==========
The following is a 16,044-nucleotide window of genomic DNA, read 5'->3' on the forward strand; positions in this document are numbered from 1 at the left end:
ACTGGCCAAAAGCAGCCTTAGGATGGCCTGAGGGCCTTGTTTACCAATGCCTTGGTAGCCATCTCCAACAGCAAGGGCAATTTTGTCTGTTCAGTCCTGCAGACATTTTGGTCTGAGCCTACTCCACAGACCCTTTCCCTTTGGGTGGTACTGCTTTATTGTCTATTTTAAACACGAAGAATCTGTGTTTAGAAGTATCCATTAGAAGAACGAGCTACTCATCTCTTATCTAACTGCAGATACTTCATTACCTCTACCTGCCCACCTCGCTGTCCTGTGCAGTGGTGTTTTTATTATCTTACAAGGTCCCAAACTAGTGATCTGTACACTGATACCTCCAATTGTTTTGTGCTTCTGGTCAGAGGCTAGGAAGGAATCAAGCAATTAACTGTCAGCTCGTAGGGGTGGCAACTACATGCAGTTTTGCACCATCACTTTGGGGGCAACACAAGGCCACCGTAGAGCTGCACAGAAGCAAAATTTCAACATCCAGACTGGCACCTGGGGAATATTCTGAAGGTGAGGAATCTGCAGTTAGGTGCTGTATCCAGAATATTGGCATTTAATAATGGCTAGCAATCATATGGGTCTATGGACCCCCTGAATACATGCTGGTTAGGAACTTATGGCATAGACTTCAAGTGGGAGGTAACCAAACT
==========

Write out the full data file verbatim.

The following is a 16,044-nucleotide window of genomic DNA, read 5'->3' on the forward strand; positions in this document are numbered from 1 at the left end:
ACTGGCCAAAAGCAGCCTTAGGATGGCCTGAGGGCCTTGTTTACCAATGCCTTGGTAGCCATCTCCAACAGCAAGGGCAATTTTGTCTGTTCAGTCCTGCAGACATTTTGGTCTGAGCCTACTCCACAGACCCTTTCCCTTTGGGTGGTACTGCTTTATTGTCTATTTTAAACACGAAGAATCTGTGTTTAGAAGTATCCATTAGAAGAACGAGCTACTCATCTCTTATCTAACTGCAGATACTTCATTACCTCTACCTGCCCACCTCGCTGTCCTGTGCAGTGGTGTTTTTATTATCTTACAAGGTCCCAAACTAGTGATCTGTACACTGATACCTCCAATTGTTTTGTGCTTCTGGTCAGAGGCTAGGAAGGAATCAAGCAATTAACTGTCAGCTCGTAGGGGTGGCAACTACATGCAGTTTTGCACCATCACTTTGGGGGCAACACAAGGCCACCGTAGAGCTGCACAGAAGCAAAATTTCAACATCCAGACTGGCACCTGGGGAATATTCTGAAGGTGAGGAATCTGCAGTTAGGTGCTGTATCCAGAATATTGGCATTTAATAATGGCTAGCAATCATATGGGTCTATGGACCCCCTGAATACATGCTGGTTAGGAACTTATGGCATAGACTTCAAGTGGGAGGTAACCAAACT